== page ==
Author + information
- Received September 7, 2011
- Revision received July 5, 2012
- Accepted July 9, 2012
- Published online October 1, 2012.
- Sukhjinder S. Nijjer, BSc, MBChB⁎,⁎ (, )
- Punam A. Pabari, MBChB, PhD†,
- Berthold Stegemann, PhD‡,
- Vittorio Palmieri, MD, PhD§,
- Francisco Leyva, MD∥,
- Cecilia Linde, MD, PhD¶,
- Nick Freemantle, PhD#,
- Justin E. Davies, BSc, MBBS, PhD⁎,
- Alun D. Hughes, MBBS, PhD⁎⁎ and
- Darrel P. Francis, MA, MD⁎⁎
- ↵⁎Reprint requests and correspondence:
Dr. Sukhjinder S. Nijjer, Department of Cardiology, Hammersmith Hospital, Du Cane Road, London W12 0HS, United Kingdom
Objectives We sought a method for any reader to quantify the limit, imposed by variability, to sustainably observable R2 between any baseline predictor and response marker. We then apply this to echocardiographic measurements of mechanical dyssynchrony and response.
Background Can mechanical dyssynchrony markers strongly predict ventricular remodeling by biventricular pacing (cardiac resynchronization therapy)?
Methods First, we established the mathematical depression of observable R2 arising from: 1) spontaneous variability of response markers; and 2) test–retest variability of dyssynchrony measurements. Second, we contrasted published R2 values between externally monitored randomized controlled trials and highly skilled single-center studies (HSSCSs).
Results Inherent variability of response markers causes a contraction factor in R2 of 0.48 (change in left ventricular ejection fraction [ΔLVEF]), 0.50 (change in end-systolic volume [ΔESV]), and 0.40 (change in end-diastolic volume [ΔEDV]). Simultaneously, inherent variability of mechanical dyssynchrony markers causes a contraction factor of between 0.16 and 0.92 (average, 0.6). Therefore the combined contraction factor, that is, limit on sustainably observable R2 between mechanical dyssynchrony markers and response, is ∼0.29 (ΔLVEF), ∼0.24 (ΔESV), and ∼0.30 (ΔEDV). Many R2 values published in HSSCSs exceeded these mathematical limits; none in externally monitored trials did so. Overall, HSSCSs overestimate R2 by 5- to 20-fold (p = 0.002). Absence of bias-resistance features in study design (formal enrollment and blinded measurements) was associated with more overstatement of R2.
Conclusions Reports of R2 > 0.2 in response prediction arose exclusively from studies without formally documented enrollment and blinding. The HSSCS approach overestimates R2 values, frequently breaching the mathematical ceiling on sustainably observable R2, which is far below 1.0, and can easily be calculated by readers using formulas presented here. Community awareness of this low ceiling may help resist future claims. Reliable individualized response prediction, using methods originally designed for group-mean effects, may never be possible because it has 2 currently unavailable and perhaps impossible prerequisites: 1) excellent blinded test–retest reproducibility of dyssynchrony; and 2) response markers reproducible over time within nonintervened individuals. Dispassionate evaluation, and improvement, of test–retest reproducibility is required before any further claims of strong prediction. Prediction studies should be designed to resist bias.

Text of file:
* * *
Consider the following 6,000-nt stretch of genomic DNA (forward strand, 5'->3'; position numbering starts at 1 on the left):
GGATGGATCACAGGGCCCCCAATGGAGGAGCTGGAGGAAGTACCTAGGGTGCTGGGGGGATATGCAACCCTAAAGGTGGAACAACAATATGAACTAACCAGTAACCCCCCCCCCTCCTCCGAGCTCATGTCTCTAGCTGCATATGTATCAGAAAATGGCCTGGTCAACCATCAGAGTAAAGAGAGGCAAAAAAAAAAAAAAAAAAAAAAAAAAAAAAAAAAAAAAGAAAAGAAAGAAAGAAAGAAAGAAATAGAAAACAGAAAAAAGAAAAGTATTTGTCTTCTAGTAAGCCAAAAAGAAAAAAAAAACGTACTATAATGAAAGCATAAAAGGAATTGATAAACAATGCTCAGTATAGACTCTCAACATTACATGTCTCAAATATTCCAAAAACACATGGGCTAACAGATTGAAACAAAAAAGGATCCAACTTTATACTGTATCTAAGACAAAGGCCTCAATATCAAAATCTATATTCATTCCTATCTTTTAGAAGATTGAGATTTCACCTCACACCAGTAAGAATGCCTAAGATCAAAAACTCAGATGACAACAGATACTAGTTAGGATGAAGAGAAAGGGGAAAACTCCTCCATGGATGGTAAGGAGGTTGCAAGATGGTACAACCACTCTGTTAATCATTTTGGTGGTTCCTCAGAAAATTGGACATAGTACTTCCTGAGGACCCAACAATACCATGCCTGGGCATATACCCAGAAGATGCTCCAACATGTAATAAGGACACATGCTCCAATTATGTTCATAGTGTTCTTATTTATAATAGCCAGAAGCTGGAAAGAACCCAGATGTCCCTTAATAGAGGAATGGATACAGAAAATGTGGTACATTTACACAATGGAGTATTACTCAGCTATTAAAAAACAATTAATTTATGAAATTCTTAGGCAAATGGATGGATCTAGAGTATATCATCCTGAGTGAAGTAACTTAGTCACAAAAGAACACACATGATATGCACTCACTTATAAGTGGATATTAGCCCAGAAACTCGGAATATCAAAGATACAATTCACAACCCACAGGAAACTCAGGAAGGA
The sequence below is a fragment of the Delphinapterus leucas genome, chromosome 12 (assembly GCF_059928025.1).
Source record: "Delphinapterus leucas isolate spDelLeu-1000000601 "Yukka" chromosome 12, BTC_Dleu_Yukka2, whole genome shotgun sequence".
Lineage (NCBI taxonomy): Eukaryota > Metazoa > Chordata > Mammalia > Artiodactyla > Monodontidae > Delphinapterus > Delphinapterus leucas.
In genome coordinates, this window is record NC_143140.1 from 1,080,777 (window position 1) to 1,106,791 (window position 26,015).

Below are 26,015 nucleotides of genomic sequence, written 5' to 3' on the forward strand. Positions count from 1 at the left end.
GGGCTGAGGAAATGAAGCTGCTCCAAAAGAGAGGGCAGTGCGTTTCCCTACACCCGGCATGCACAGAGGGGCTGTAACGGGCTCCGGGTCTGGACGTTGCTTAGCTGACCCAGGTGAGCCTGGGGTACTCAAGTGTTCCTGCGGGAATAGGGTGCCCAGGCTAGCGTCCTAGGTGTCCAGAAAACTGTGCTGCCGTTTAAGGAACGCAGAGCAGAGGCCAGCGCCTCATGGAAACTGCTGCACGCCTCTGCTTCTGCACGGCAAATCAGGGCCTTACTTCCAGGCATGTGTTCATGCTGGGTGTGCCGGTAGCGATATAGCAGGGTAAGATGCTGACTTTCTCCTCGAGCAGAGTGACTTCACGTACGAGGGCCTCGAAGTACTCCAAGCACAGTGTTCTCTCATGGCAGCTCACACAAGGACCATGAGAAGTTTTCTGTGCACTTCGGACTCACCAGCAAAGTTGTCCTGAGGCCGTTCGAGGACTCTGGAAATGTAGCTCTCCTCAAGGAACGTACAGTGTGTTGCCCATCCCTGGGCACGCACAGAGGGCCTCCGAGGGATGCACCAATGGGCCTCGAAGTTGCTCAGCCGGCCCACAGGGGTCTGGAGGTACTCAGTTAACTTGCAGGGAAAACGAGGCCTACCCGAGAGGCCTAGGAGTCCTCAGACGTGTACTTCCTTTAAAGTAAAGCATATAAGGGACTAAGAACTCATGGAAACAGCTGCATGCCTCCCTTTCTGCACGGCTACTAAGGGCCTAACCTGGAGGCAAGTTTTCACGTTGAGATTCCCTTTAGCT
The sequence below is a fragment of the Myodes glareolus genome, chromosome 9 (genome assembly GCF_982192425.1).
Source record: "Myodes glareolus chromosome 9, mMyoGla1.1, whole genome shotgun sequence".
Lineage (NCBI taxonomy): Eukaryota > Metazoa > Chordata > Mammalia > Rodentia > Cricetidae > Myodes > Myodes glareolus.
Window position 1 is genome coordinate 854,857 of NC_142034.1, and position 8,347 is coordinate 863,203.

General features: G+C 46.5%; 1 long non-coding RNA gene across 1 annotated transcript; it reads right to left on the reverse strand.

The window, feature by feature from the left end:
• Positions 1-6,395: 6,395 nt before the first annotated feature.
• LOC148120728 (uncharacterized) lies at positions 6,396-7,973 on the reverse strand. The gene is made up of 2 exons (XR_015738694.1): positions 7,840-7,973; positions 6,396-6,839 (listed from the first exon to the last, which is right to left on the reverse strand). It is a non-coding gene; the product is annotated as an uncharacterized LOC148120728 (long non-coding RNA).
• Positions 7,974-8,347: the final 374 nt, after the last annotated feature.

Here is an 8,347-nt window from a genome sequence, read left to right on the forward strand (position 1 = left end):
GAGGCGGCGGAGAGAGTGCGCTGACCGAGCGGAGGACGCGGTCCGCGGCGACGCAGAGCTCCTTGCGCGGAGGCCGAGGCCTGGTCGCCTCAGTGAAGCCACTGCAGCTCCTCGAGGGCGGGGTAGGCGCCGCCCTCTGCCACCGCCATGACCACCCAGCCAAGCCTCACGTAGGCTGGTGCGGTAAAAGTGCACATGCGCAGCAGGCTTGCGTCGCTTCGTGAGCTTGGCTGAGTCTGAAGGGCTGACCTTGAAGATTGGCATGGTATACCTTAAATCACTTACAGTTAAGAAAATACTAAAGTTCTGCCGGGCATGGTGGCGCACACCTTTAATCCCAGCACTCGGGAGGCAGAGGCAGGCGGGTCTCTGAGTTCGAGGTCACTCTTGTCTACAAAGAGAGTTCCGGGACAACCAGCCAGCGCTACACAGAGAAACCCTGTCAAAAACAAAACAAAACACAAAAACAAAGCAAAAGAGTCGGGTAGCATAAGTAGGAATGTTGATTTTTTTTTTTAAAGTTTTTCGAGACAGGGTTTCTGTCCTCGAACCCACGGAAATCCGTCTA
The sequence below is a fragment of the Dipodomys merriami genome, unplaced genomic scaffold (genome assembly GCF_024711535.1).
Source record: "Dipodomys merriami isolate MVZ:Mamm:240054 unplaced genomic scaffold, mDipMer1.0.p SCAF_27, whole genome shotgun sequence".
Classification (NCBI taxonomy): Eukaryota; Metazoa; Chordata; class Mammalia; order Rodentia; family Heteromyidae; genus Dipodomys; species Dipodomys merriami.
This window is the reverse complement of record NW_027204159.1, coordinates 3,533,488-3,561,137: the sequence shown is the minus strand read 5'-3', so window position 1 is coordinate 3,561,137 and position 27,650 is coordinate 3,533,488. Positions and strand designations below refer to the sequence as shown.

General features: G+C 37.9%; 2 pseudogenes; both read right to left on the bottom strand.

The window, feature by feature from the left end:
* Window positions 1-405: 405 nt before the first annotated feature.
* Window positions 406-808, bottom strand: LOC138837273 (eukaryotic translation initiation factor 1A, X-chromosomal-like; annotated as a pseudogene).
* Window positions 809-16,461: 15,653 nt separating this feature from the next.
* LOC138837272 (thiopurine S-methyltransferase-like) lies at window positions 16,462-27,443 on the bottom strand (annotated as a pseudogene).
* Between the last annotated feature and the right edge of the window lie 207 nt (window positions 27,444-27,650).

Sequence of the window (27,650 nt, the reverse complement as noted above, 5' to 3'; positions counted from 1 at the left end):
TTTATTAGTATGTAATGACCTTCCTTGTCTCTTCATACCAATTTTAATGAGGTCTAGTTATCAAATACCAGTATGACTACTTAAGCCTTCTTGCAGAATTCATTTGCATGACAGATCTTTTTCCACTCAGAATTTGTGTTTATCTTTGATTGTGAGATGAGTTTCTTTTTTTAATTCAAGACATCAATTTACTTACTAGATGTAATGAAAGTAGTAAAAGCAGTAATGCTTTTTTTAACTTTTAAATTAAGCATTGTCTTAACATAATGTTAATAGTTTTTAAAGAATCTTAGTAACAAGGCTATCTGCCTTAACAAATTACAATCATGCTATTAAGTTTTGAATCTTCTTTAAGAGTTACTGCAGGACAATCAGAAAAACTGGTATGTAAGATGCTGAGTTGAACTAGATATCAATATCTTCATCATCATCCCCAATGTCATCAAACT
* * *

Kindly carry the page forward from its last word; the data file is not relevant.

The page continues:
Research by Dr. Nijjer is supported by the Medical Research Council (grant no. G110043). Research by Drs. Francis and Pabari is supported by the British Heart Foundation (grant nos. FS/10/038 and PG/08/114, respectively). Dr. Leyva has received financial support for research from Medtronic, St. Jude Medical, Sorin, and Boston Scientific. Dr. Linde is a consultant to Medtronic, is the principal investigator for the REVERSE trial, sits on the Data Safety and Monitoring Boards of Biopace study sponsored by St. Jude; and a consultant to CARDIOMEMS. Dr. Freemantle sits on the Data Safety and Monitoring Boards for Medtronic Trials and has received consultancy and travel fees for Medtronic Data Safety and Monitoring Boards. All other authors have reported that they have no relationships relevant to the contents of this paper to disclose.
- Received September 7, 2011.
- Revision received July 5, 2012.
- Accepted July 9, 2012.
- American College of Cardiology Foundation